Many questions remain about the Unique Identity Number system that is being rolled out by the Central government.

It is quite likely that a few weeks from now someone will be knocking at your doors and asking for your fingerprints. If you agree, your fingerprints will enter a national database, along with personal characteristics (age, sex, occupation, and so on) that have already been collected from you, unless you were missed in the “Census household listing” earlier this year.

The purpose of this exercise is to build the National Population Register (NPR). In due course, your UID (Unique Identity Number, or “Aadhaar”) will be added to it. This will make it possible to link the NPR with other Aadhaar-enabled databases, from tax returns to bank records and SIM (subscriber identity module) registers. This includes the Home Ministry's National Intelligence Grid (NATGRID), smoothly linking 21 national databases.

For the intelligence agencies, this will be a dream-come-true. Imagine, everyone's fingerprints at the click of a mouse, that too with demographic information and all the rest. Should any suspicious person book a flight, or use a cybercafé, or any of the services that will soon require an Aadhaar number, she will be on their radar. If, say, Arundhati Roy makes another trip to Dantewada, she will be picked up on arrival like a ripe plum. Fantastic!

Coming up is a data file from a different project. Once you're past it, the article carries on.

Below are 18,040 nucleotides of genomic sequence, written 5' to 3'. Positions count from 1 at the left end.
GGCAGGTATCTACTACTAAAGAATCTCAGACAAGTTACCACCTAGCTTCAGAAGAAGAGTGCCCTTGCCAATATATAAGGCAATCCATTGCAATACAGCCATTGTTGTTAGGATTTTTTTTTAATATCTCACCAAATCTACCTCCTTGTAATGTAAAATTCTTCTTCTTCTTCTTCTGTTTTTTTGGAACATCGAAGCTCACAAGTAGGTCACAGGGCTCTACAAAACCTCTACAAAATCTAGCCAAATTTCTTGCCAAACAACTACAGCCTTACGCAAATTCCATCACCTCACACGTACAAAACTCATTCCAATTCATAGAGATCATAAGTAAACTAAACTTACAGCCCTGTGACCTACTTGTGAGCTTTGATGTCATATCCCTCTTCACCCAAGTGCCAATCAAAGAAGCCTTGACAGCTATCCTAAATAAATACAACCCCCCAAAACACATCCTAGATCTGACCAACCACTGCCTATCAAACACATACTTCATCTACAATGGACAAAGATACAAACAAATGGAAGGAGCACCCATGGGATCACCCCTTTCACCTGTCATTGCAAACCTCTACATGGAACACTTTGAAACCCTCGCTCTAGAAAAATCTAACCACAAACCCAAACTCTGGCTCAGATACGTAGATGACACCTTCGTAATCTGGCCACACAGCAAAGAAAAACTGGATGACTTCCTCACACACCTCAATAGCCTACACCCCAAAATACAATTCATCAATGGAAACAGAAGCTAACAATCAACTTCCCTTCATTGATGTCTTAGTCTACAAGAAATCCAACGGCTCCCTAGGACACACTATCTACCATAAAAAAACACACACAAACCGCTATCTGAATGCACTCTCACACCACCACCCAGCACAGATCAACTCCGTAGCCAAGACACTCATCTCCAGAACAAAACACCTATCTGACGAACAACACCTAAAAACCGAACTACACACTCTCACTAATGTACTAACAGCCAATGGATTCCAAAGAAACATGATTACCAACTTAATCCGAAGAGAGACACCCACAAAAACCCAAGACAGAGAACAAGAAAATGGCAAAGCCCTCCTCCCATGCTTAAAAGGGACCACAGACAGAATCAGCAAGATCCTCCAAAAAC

‘A half-truth'

So, when the Unique Identification Authority of India (UIDAI) tells us that the UID data (the “Central Identities Data Repository”) will be safe and confidential, it is a half-truth. The confidentiality of the Repository itself is not a minor issue, considering that UIDAI can authorise “any entity” to maintain it, and that it can be accessed not only by intelligence agencies but also by any Ministry. But more important, the UID will help integrate vast amounts of personal data, that are available to government agencies with few restrictions.

Confidentiality is not the only half-truth propagated by UIDAI. Another one is that Aadhaar is not compulsory — it is just a voluntary “facility.” UIDAI's concept note stresses that “enrolment will not be mandated.” But there is a catch: “... benefits and services that are linked to the UID will ensure demand for the number.” This is like selling bottled water in a village after poisoning the well, and claiming that people are buying water voluntarily. The next sentence is also ominous: “This will not, however, preclude governments or Registrars from mandating enrolment.”

That UID is, in effect, going to be compulsory is clear from many other documents. For instance, the Planning Commission's proposal for the National Food Security Act argues for “mandatory use of UID numbers which are expected to become operational by the end of 2010” (note the optimistic time-frame). No UID, no food. Similarly, UIDAI's concept note on the National Rural Employment Guarantee Act (NREGA) assumes that “each citizen needs to provide his UID before claiming employment.” Thus, Aadhaar will also be a condition for the right to work — so much for its voluntary nature.